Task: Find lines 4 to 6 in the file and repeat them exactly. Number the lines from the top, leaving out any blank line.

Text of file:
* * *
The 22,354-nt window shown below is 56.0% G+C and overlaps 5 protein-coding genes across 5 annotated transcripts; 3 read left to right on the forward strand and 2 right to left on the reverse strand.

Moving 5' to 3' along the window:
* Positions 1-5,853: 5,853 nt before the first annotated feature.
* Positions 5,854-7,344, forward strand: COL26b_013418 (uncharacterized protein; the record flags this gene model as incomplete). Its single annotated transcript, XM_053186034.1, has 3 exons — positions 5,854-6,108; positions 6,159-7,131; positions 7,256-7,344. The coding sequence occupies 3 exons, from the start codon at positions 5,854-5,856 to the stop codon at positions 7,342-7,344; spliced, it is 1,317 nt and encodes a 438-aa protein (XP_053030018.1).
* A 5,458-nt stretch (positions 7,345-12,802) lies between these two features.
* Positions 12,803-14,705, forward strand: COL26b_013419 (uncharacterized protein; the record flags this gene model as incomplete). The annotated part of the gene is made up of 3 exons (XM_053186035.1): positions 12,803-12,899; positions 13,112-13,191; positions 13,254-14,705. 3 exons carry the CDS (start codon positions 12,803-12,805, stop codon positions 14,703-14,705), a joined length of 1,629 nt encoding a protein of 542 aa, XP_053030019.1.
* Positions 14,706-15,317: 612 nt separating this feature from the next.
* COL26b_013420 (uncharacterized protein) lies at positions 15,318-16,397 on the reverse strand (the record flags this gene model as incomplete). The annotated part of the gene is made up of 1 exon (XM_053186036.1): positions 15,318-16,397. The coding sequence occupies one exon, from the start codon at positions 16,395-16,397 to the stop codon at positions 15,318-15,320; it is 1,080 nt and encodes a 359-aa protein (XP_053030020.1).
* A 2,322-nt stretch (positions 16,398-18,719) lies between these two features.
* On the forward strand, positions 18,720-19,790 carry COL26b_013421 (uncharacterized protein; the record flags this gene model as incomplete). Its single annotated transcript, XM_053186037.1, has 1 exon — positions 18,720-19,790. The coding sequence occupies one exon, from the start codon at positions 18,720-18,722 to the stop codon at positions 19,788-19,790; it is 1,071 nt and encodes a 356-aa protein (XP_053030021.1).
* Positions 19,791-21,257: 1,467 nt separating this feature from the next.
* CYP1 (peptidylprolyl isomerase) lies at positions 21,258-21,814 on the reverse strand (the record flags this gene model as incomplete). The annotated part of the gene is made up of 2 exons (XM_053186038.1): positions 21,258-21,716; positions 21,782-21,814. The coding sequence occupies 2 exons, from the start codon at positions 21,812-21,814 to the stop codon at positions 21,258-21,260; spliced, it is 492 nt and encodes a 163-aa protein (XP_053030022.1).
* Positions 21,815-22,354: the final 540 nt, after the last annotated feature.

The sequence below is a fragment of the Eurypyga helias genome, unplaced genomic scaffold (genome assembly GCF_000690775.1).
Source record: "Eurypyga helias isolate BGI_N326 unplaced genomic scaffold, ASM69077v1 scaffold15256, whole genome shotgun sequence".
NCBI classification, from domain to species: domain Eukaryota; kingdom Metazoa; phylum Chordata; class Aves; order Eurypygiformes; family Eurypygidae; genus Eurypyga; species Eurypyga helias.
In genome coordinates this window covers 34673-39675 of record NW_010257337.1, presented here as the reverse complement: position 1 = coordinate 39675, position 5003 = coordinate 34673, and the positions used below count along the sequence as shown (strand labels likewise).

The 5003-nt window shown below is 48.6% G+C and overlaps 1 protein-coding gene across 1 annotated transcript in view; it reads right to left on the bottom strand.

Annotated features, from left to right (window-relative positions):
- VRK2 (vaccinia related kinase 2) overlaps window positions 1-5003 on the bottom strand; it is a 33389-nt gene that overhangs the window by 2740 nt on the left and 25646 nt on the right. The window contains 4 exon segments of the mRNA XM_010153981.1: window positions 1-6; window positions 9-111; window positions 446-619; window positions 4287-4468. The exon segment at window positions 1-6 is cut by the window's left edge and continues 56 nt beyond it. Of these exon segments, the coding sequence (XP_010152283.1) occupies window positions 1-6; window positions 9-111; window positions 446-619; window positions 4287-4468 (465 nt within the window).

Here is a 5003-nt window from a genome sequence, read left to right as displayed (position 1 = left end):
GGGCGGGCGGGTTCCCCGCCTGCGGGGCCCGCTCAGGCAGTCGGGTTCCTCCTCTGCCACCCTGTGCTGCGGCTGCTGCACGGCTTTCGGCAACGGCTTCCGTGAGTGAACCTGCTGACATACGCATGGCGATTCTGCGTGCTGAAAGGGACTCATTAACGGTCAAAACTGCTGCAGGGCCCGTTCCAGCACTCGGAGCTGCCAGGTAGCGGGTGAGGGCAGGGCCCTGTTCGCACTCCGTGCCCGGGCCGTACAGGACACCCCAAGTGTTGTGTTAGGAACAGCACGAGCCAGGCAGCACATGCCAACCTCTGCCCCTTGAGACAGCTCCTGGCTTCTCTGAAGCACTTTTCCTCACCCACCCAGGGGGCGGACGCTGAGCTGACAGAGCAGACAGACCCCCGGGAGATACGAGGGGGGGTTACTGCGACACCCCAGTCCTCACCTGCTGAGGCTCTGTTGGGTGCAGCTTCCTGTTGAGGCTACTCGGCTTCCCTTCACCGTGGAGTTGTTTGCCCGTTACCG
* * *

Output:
* Positions 5,854-7,344, forward strand: COL26b_013418 (uncharacterized protein; the record flags this gene model as incomplete). Its single annotated transcript, XM_053186034.1, has 3 exons — positions 5,854-6,108; positions 6,159-7,131; positions 7,256-7,344. The coding sequence occupies 3 exons, from the start codon at positions 5,854-5,856 to the stop codon at positions 7,342-7,344; spliced, it is 1,317 nt and encodes a 438-aa protein (XP_053030018.1).
* A 5,458-nt stretch (positions 7,345-12,802) lies between these two features.
* Positions 12,803-14,705, forward strand: COL26b_013419 (uncharacterized protein; the record flags this gene model as incomplete). The annotated part of the gene is made up of 3 exons (XM_053186035.1): positions 12,803-12,899; positions 13,112-13,191; positions 13,254-14,705. 3 exons carry the CDS (start codon positions 12,803-12,805, stop codon positions 14,703-14,705), a joined length of 1,629 nt encoding a protein of 542 aa, XP_053030019.1.